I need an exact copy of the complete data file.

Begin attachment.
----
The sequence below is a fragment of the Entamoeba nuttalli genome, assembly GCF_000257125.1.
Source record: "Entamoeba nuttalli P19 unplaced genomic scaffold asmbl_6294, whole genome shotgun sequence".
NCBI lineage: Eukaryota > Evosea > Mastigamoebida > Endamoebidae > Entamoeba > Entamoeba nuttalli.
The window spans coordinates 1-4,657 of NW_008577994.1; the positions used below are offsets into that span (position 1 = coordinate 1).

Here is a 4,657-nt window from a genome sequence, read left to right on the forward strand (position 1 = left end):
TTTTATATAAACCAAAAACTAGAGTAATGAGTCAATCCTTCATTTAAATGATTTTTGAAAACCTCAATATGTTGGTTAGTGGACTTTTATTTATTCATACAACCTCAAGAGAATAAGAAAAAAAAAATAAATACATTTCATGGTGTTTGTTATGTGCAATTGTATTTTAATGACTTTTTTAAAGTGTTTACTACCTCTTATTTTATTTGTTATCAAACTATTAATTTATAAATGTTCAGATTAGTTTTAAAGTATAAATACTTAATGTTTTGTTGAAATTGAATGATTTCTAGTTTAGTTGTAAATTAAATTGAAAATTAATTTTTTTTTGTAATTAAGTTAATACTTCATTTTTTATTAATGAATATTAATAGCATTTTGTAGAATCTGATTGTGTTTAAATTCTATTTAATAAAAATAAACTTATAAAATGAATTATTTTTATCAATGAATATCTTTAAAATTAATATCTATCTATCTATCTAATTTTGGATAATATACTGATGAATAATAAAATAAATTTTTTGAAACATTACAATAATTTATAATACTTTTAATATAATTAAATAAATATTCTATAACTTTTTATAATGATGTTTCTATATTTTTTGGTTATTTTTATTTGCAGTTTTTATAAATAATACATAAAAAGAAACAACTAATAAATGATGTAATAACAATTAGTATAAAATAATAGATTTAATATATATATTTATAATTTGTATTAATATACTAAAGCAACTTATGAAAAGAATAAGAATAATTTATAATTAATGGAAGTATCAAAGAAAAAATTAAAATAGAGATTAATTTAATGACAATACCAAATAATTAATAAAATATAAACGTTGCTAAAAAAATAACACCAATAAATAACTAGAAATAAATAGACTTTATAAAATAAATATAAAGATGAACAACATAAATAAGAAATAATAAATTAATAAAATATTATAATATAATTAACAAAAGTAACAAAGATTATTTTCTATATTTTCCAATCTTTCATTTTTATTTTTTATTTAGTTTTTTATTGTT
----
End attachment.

The sequence below is a fragment of the Entamoeba nuttalli genome, assembly GCF_000257125.1.
Source record: "Entamoeba nuttalli P19 unplaced genomic scaffold asmbl_6294, whole genome shotgun sequence".
NCBI lineage: Eukaryota > Evosea > Mastigamoebida > Endamoebidae > Entamoeba > Entamoeba nuttalli.
The window spans coordinates 1-4,657 of NW_008577994.1; the positions used below are offsets into that span (position 1 = coordinate 1).

Here is a 4,657-nt window from a genome sequence, read left to right on the forward strand (position 1 = left end):
TTTTATATAAACCAAAAACTAGAGTAATGAGTCAATCCTTCATTTAAATGATTTTTGAAAACCTCAATATGTTGGTTAGTGGACTTTTATTTATTCATACAACCTCAAGAGAATAAGAAAAAAAAAATAAATACATTTCATGGTGTTTGTTATGTGCAATTGTATTTTAATGACTTTTTTAAAGTGTTTACTACCTCTTATTTTATTTGTTATCAAACTATTAATTTATAAATGTTCAGATTAGTTTTAAAGTATAAATACTTAATGTTTTGTTGAAATTGAATGATTTCTAGTTTAGTTGTAAATTAAATTGAAAATTAATTTTTTTTTGTAATTAAGTTAATACTTCATTTTTTATTAATGAATATTAATAGCATTTTGTAGAATCTGATTGTGTTTAAATTCTATTTAATAAAAATAAACTTATAAAATGAATTATTTTTATCAATGAATATCTTTAAAATTAATATCTATCTATCTATCTAATTTTGGATAATATACTGATGAATAATAAAATAAATTTTTTGAAACATTACAATAATTTATAATACTTTTAATATAATTAAATAAATATTCTATAACTTTTTATAATGATGTTTCTATATTTTTTGGTTATTTTTATTTGCAGTTTTTATAAATAATACATAAAAAGAAACAACTAATAAATGATGTAATAACAATTAGTATAAAATAATAGATTTAATATATATATTTATAATTTGTATTAATATACTAAAGCAACTTATGAAAAGAATAAGAATAATTTATAATTAATGGAAGTATCAAAGAAAAAATTAAAATAGAGATTAATTTAATGACAATACCAAATAATTAATAAAATATAAACGTTGCTAAAAAAATAACACCAATAAATAACTAGAAATAAATAGACTTTATAAAATAAATATAAAGATGAACAACATAAATAAGAAATAATAAATTAATAAAATATTATAATATAATTAACAAAAGTAACAAAGATTATTTTCTATATTTTCCAATCTTTCATTTTTATTTTTTATTTAGTTTTTTATTGTT